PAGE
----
Last Updated on January 31, 2023 by Andre Panagos M.D.
Dot is a New Yorker whose passion is swimming.
She has a long history of shoulder pain that never got in the way over decades of swimming. In early September of 2013 she had a severe attack of right shoulder pain that went on for several months. Her diagnosis was shoulder impingement syndrome which lead to progressive fraying and tearing of the supraspinatus tendon. She attributed the pain to more frequent swimming sessions.
Her pain was so bad that it impacted her ability to carry items and lie on her right shoulder while sleeping. The pain even woke her up at night.
Learn more with this short video on shoulder impingement syndrome
September, 2013- MRI right shoulder noted a severe supraspinatus tendinosis at the insertion on the humerus with a focal full thickness tear (yellow arrow).
September, 2013- A right shoulder ultrasound evaluation noted tendinosis and a partial to complete tear of the supraspinatus tendon (red arrow) and bony irregularity (blue arrow) indicating tissue overload and incomplete healing for many years.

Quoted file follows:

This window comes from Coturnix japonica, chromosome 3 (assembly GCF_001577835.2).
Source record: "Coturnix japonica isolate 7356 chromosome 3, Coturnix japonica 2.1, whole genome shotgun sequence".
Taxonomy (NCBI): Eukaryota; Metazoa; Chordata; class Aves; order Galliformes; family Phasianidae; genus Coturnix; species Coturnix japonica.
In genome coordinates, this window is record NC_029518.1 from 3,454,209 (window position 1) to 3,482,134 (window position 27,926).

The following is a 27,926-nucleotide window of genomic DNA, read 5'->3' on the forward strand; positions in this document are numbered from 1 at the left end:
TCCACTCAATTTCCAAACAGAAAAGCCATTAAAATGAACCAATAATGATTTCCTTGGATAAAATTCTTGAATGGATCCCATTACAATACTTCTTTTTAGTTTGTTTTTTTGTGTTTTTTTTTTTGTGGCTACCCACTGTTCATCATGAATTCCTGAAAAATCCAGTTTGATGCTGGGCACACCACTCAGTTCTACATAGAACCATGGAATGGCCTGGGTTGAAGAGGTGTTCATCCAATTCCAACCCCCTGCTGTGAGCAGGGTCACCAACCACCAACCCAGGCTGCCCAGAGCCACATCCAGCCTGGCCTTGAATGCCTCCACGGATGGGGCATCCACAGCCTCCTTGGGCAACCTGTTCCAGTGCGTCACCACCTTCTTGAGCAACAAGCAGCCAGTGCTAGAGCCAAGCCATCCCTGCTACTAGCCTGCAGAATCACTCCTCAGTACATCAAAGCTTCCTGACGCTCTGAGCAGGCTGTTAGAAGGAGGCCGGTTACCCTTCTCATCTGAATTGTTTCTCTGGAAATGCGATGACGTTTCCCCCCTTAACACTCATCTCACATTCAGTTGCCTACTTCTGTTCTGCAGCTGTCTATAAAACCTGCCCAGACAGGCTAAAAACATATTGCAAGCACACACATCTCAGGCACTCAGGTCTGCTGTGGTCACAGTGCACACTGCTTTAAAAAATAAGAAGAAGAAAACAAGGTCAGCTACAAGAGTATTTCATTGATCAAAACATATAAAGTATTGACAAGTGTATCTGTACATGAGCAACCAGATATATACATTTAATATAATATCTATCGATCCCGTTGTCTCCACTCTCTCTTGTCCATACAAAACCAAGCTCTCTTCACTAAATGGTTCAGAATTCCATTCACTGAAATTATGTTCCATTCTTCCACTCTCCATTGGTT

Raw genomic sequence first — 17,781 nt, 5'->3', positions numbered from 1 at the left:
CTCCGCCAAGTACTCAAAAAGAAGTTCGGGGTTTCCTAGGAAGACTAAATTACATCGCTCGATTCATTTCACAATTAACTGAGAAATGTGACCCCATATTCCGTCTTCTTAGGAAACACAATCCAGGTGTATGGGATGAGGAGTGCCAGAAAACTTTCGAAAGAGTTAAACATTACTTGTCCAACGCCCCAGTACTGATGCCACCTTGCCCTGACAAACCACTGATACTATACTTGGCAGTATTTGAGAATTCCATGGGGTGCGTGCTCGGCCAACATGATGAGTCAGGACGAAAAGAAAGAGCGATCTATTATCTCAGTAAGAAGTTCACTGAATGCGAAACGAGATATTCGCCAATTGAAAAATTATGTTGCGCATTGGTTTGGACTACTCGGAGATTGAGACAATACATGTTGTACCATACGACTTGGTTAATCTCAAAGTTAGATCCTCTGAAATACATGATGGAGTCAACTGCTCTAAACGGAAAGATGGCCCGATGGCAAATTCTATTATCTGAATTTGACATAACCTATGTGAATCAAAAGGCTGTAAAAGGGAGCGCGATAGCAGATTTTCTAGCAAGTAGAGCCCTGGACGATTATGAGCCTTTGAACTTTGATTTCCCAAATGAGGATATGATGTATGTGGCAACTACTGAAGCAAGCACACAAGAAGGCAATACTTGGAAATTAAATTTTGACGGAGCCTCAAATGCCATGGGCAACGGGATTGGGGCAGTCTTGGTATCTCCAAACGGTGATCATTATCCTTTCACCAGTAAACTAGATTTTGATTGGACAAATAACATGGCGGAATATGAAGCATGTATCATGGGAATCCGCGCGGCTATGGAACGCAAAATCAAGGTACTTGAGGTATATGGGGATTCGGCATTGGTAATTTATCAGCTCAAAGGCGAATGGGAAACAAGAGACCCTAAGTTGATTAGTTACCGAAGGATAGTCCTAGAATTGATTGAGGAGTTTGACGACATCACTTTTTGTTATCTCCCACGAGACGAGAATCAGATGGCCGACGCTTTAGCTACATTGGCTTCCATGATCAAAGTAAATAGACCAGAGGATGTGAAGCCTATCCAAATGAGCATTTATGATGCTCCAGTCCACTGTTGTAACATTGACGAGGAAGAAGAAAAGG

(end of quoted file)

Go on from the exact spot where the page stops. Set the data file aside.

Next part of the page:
Early September, 2013- Several sessions of physical therapy severely exacerbated her pain so she had to stop.
September, 2013- Ultrasound-guided supraspinatus tendon insertion corticosteroid injection- slightly helpful but not with longstanding improvement.
Platelet-rich plasma therapy
Late September, 2013- Platelet-rich plasma procedure into the right supraspinatus insertion with 50% improvement after several weeks.
Early October, 2013- Platelet-rich plasma procedure into the right supraspinatus insertion with a total of 90% improvement after several weeks with an eventual return to swimming.
December, 2015- The patient remains pain-free. A follow-up ultrasound image of the supraspinatus tendon noted increased tendon thickness (red arrow) and decreased bony insertion irregularity (blue arrow) which is associated with the healing process.